This coat hook is made of some left over wood from and old, greened pallet, and some branches from a hazel tree. It was made using only hand tools and a basic, portable workbench.
If you don't own one of the tools I use in this build, improvise and make use of what you have, or use it as an excuse to go out and buy one.
It only took me around half a day to build, with plenty of distractions and tea breaks, and I think that the resulting piece looks good.
Altogether, the materials for this project only cost less than £5, so there is no excuse to make it.
Step 1: Tools
Hammer - To pull out nails from the pallet, and hammer them in to the project.
Fencing pliers - To pull out nails that have snapped, and to upright ones that have bent over.
Crow Bar - To pry the pallet apart with.
Pruning/Bow Saw - To rough cut the branches (you could cut the branches with the panel saw if you really wanted).
Panel Saw - To cut the pallet wood, and fine cut the branches
Tape Measure - To measure lengths if you want it a specific dimension.
Pencil - To mark where to cut.
Mitre Box - To get your cuts square if you aren't very good at eyeballing it.
Workbench - To cut, and nail the wood on (although I find it easier to nail the wood together on the floor/a stable, hard floor)
If you know a better way to pry apart pallets or have already got some pried apart, you can miss out the fencing pliers and crow bar.
Step 2: Materials and Hardware
Pallet Wood - To make the main frame, I used the larger beams (use whatever thickness you have on hand).
Branches - To make the hooks and to add detail to the project (I used hazel, but use whatever you have on hand).
Larger Nails - To connect the wood to make the frame, the ones I used were 75mm (around twice the thickness of my wood).
Smaller Nails - To secure the branches, the ones I used were 40 mm (around 5mm stuck out when fully hammered through the wood).
Step 3: Dismantle the Pallet
If you haven't already, dismantle the pallet.
I find it easiest to push the boards out from underneath them with the crowbar, and remove the nails after, although there are many different methods for taking apart pallets.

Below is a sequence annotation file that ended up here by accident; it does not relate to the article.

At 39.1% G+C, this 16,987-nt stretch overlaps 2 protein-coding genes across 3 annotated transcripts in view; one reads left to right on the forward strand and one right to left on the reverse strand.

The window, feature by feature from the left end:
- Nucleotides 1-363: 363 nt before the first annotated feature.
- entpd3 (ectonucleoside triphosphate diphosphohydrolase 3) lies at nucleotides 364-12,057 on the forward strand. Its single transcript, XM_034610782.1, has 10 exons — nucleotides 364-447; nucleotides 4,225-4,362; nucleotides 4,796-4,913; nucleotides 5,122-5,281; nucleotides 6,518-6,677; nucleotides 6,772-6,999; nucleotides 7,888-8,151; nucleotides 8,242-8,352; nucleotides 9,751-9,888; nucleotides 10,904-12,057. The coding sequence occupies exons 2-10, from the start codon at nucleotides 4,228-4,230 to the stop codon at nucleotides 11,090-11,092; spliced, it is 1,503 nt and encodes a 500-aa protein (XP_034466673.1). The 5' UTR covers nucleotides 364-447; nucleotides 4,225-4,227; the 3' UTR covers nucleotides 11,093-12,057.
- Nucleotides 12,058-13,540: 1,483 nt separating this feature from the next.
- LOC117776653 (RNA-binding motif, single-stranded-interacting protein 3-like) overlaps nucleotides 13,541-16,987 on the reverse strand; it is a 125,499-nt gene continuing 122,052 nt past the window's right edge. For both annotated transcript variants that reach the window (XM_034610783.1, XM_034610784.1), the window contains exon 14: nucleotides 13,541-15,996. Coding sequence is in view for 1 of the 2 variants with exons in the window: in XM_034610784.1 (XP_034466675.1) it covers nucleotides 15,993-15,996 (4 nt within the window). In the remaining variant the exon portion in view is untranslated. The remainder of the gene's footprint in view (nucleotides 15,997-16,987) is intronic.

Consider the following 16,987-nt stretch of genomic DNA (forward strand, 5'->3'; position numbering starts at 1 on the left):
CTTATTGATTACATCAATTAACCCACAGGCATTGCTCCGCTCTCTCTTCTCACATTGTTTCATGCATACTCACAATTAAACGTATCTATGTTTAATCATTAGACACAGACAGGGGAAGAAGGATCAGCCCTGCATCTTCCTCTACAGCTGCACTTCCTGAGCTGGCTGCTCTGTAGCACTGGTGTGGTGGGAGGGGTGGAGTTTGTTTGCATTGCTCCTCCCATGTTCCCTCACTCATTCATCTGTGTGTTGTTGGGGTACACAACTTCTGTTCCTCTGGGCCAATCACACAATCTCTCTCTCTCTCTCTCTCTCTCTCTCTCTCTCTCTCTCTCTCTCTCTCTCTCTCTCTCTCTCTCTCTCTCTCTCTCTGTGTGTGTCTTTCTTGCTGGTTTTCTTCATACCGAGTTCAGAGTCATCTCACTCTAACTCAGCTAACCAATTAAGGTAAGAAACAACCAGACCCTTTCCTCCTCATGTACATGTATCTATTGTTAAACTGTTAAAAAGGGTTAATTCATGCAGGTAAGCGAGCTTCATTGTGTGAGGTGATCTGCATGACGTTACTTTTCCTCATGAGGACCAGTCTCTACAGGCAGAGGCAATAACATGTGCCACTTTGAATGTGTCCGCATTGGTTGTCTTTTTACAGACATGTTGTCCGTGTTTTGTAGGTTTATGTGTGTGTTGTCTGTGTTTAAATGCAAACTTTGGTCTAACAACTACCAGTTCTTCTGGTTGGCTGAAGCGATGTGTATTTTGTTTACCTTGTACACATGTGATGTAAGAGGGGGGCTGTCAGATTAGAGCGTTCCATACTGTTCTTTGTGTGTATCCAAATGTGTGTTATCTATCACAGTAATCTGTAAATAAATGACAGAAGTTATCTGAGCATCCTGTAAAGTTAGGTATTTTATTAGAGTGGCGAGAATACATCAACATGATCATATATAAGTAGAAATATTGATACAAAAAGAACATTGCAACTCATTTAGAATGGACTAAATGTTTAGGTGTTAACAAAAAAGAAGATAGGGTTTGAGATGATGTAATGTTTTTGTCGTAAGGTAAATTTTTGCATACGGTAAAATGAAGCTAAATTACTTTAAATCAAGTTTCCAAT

Step 4: Cut the Branches and Take Off the Small Twigs on the Ends
Unfortunately the images of taking off the twigs on the end got corrupted. Here I used a bow saw, but a pruning saw such as the one in the second image would do the job just fine.
Try to get as many branches with 'Y' shaped forks, as these will become your hooks. Also get some ones with bends, and some straight ones to give the project more detail.
Step 5: Build the Frame
This frame will hold the branches in place. My frame is roughly 30 cm tall and 60 cm wide (that's roughly 1ft tall and 2ft wide), but make yours a size that suits you. I used two of the larger nails in each corner. As long as it looks about square, it should be good.
Step 6: Cutting the 'Y' Shaped Branches to Size
To cut the branches to size, I first put it on top of the frame, and marked with a saw stroke where I wanted the bottom of it to be. I then cut this end off. I then aligned the end that I had just cut with the bottom of the frame, and marked where the top would be with a saw stroke, and cut that.
Once it had been cut, I test fitted it, and made any adjustments needed. I repeated this for the 5 hooks I was going to have.
Once they had all been cut, I cut the hook part down to size. My hooks were around 3 to 5 cm long.
Step 7: Fitting the 'Y' Shaped Branches Into the Frame
First I put them into the frame and played about with the positioning. I tried to get no hooks of equal height next to each other.
Then I put one smaller nail through the top and into the branch, flipped the frame over, put on smaller nail into the branch, flipped it back and put another nail into the branch, and then did the same to the other side, so over all there were 2 nails on each end of each branch.
I then repeated this for the rest of the 'Y' shaped branches.
Step 8: Cutting the 'Detail' Branches
To cut the detail branches, I did the same as I did with the 'Y' shaped branches. I also nailed them the same way.
For this step, be creative with your positioning.
Step 9: Your Finished!
Now all you have to do is attach your new coat hook to the wall, invite some friends round for a barbecue, and let them admire, and hopefully use, your coat hook!
Thankyou for viewing this instructable. I appreciate all feedback!
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